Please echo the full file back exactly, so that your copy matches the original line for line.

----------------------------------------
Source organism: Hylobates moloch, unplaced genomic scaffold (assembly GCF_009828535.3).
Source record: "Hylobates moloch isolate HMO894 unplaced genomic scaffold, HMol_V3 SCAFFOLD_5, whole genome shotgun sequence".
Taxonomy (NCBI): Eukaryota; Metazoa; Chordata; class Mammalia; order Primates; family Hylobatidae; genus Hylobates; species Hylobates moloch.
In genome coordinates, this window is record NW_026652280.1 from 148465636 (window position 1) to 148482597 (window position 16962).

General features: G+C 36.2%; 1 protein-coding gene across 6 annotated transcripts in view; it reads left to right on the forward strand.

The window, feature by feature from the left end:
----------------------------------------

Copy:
Source organism: Hylobates moloch, unplaced genomic scaffold (assembly GCF_009828535.3).
Source record: "Hylobates moloch isolate HMO894 unplaced genomic scaffold, HMol_V3 SCAFFOLD_5, whole genome shotgun sequence".
Taxonomy (NCBI): Eukaryota; Metazoa; Chordata; class Mammalia; order Primates; family Hylobatidae; genus Hylobates; species Hylobates moloch.
In genome coordinates, this window is record NW_026652280.1 from 148465636 (window position 1) to 148482597 (window position 16962).

General features: G+C 36.2%; 1 protein-coding gene across 6 annotated transcripts in view; it reads left to right on the forward strand.

The window, feature by feature from the left end: